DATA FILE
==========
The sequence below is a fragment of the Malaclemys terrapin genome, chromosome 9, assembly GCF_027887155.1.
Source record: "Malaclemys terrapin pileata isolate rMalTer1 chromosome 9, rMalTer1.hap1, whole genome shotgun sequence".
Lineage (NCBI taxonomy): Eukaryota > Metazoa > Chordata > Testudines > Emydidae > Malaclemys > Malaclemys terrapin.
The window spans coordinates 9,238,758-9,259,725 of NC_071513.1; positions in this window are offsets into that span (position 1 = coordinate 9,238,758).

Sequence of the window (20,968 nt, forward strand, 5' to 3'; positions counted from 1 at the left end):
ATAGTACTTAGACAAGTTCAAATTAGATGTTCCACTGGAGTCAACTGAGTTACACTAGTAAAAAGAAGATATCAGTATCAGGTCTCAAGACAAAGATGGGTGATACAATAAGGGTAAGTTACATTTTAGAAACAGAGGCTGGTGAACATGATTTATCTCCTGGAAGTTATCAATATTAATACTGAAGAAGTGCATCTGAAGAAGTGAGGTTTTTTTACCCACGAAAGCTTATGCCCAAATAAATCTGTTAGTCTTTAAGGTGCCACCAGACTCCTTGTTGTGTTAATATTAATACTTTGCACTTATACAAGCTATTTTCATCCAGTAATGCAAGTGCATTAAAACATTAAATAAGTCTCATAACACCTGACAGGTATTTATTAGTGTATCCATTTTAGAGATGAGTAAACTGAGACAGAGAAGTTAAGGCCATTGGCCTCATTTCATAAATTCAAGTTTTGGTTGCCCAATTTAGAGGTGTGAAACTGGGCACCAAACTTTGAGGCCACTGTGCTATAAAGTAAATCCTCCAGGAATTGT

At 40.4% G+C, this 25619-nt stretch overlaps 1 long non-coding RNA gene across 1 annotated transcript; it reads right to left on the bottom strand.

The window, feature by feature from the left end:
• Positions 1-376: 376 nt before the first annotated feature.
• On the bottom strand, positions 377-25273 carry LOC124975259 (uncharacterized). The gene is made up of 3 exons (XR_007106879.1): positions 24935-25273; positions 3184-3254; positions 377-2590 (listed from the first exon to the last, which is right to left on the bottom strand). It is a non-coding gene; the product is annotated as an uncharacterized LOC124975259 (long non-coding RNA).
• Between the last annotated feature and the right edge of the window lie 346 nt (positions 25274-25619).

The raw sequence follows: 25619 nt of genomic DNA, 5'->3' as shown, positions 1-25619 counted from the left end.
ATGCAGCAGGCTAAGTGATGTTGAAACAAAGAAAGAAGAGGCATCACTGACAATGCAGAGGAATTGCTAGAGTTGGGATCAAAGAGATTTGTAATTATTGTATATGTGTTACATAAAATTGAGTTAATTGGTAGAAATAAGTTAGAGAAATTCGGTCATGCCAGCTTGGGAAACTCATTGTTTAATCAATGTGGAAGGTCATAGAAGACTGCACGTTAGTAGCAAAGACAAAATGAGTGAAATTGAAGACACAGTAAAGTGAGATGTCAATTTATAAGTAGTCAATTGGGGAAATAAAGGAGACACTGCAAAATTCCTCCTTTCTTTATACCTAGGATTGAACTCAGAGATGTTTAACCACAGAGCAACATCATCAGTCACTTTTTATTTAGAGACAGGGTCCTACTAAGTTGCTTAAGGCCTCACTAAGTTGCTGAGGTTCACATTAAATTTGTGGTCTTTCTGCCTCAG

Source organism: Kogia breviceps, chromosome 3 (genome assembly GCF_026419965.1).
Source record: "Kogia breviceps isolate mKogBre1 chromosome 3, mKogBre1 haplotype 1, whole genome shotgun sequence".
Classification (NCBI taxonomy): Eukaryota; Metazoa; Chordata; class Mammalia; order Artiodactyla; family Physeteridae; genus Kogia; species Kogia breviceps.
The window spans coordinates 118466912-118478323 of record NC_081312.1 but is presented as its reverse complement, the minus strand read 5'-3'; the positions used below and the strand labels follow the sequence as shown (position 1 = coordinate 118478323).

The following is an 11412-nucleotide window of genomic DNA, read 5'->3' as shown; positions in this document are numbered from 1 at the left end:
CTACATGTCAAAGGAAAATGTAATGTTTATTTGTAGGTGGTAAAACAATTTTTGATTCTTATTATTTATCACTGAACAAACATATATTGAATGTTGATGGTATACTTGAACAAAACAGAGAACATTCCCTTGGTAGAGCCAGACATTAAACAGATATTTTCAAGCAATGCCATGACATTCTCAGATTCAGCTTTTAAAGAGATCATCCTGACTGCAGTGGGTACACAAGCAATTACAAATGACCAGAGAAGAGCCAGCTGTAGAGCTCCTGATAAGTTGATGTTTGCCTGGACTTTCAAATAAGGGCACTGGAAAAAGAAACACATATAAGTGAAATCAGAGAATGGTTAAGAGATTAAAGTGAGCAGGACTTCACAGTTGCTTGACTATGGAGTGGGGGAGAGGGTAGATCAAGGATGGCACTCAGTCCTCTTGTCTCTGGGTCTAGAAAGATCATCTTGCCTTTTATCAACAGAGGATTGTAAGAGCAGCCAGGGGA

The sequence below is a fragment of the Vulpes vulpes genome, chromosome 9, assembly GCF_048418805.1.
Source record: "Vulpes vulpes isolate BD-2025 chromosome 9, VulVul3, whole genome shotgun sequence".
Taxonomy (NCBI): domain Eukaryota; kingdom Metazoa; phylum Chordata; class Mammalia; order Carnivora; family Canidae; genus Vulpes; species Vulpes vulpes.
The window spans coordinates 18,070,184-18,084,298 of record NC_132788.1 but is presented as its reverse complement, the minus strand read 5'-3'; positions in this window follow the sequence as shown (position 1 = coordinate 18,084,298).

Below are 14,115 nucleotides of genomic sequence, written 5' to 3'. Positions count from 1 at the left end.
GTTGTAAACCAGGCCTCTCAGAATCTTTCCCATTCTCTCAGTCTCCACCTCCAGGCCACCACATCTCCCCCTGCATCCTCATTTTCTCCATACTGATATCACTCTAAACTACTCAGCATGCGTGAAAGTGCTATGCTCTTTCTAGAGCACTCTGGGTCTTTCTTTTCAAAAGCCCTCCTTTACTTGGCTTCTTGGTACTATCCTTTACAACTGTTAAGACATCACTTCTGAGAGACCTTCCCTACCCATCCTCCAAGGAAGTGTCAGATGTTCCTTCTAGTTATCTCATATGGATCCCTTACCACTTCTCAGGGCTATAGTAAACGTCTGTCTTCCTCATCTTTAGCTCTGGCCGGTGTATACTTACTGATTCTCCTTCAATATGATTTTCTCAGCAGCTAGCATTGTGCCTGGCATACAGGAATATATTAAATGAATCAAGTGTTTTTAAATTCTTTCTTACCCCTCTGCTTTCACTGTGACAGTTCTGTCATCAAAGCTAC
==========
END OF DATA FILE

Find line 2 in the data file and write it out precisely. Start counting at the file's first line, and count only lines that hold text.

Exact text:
Source record: "Malaclemys terrapin pileata isolate rMalTer1 chromosome 9, rMalTer1.hap1, whole genome shotgun sequence".